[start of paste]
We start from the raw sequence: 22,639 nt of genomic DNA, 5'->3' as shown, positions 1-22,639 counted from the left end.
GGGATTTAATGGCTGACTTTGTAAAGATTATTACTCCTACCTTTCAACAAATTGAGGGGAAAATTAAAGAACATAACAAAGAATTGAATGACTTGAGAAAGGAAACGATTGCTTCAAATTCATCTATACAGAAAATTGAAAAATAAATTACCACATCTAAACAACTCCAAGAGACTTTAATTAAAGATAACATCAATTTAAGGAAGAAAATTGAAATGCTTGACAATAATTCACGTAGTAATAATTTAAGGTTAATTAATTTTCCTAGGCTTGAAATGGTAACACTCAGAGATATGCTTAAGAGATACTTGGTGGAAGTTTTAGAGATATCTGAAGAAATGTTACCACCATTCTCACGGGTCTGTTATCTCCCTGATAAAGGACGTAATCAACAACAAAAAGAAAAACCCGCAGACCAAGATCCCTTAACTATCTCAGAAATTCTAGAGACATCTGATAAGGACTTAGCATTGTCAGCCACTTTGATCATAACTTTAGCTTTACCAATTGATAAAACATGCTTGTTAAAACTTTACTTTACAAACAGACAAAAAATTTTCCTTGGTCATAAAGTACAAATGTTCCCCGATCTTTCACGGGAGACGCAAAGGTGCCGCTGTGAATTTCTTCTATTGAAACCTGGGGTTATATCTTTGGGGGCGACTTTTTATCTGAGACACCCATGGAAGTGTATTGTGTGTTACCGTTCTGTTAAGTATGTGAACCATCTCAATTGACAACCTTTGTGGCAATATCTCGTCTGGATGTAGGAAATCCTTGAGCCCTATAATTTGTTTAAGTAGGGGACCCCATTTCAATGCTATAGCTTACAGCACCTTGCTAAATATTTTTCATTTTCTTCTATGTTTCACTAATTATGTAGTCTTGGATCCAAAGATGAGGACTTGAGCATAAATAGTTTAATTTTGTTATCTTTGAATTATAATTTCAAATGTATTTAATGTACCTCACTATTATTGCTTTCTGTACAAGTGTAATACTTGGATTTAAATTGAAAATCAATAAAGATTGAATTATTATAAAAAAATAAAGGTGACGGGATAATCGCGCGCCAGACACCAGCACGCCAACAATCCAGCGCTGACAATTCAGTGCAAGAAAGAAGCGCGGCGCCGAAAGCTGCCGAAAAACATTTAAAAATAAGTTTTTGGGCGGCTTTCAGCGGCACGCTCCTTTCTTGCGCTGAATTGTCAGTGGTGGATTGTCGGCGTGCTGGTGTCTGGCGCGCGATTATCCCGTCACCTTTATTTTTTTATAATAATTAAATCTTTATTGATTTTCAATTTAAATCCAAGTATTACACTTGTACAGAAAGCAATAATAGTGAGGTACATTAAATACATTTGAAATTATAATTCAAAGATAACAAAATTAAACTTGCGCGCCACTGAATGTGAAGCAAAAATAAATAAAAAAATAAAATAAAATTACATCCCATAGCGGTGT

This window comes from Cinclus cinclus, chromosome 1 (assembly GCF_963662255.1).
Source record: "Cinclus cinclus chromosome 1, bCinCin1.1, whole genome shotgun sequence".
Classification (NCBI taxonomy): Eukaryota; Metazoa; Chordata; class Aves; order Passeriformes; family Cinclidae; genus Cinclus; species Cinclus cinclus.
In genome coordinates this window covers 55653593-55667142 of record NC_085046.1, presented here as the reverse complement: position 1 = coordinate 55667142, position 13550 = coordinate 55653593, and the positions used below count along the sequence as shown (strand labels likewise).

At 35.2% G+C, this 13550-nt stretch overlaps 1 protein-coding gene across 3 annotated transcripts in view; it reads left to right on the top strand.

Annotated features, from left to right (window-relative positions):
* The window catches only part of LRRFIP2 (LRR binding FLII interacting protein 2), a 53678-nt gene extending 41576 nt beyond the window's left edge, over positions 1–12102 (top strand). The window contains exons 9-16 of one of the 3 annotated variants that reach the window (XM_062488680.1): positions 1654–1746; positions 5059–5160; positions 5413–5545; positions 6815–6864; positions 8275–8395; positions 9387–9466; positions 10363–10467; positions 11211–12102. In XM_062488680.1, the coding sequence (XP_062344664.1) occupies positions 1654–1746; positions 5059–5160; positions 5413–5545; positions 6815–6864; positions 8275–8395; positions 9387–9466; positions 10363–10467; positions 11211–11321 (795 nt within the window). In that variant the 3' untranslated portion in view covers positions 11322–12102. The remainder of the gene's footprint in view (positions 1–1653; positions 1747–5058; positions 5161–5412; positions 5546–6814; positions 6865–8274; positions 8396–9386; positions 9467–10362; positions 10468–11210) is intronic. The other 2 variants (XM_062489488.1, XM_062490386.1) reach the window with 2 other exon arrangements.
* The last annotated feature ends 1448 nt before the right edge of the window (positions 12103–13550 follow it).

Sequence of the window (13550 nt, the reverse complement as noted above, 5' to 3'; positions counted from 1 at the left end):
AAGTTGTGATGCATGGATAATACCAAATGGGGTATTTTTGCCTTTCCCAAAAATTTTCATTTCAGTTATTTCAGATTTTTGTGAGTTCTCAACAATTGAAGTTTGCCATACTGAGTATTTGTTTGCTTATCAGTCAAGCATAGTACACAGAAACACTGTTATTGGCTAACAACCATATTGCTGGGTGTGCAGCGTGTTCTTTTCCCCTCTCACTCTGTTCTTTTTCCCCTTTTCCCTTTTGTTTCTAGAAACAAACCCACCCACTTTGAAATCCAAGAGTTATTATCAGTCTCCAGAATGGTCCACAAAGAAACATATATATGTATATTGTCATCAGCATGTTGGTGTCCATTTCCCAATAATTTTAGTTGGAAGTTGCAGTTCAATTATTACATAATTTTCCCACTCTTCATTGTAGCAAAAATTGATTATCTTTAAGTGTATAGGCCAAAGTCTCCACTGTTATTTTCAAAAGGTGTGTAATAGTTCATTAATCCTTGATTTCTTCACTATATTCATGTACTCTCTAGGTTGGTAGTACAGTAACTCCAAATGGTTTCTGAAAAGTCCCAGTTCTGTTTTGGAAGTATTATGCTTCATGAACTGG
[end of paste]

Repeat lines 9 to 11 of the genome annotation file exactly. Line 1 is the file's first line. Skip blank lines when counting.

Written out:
* The window catches only part of LRRFIP2 (LRR binding FLII interacting protein 2), a 53678-nt gene extending 41576 nt beyond the window's left edge, over positions 1–12102 (top strand). The window contains exons 9-16 of one of the 3 annotated variants that reach the window (XM_062488680.1): positions 1654–1746; positions 5059–5160; positions 5413–5545; positions 6815–6864; positions 8275–8395; positions 9387–9466; positions 10363–10467; positions 11211–12102. In XM_062488680.1, the coding sequence (XP_062344664.1) occupies positions 1654–1746; positions 5059–5160; positions 5413–5545; positions 6815–6864; positions 8275–8395; positions 9387–9466; positions 10363–10467; positions 11211–11321 (795 nt within the window). In that variant the 3' untranslated portion in view covers positions 11322–12102. The remainder of the gene's footprint in view (positions 1–1653; positions 1747–5058; positions 5161–5412; positions 5546–6814; positions 6865–8274; positions 8396–9386; positions 9467–10362; positions 10468–11210) is intronic. The other 2 variants (XM_062489488.1, XM_062490386.1) reach the window with 2 other exon arrangements.
* The last annotated feature ends 1448 nt before the right edge of the window (positions 12103–13550 follow it).

Sequence of the window (13550 nt, the reverse complement as noted above, 5' to 3'; positions counted from 1 at the left end):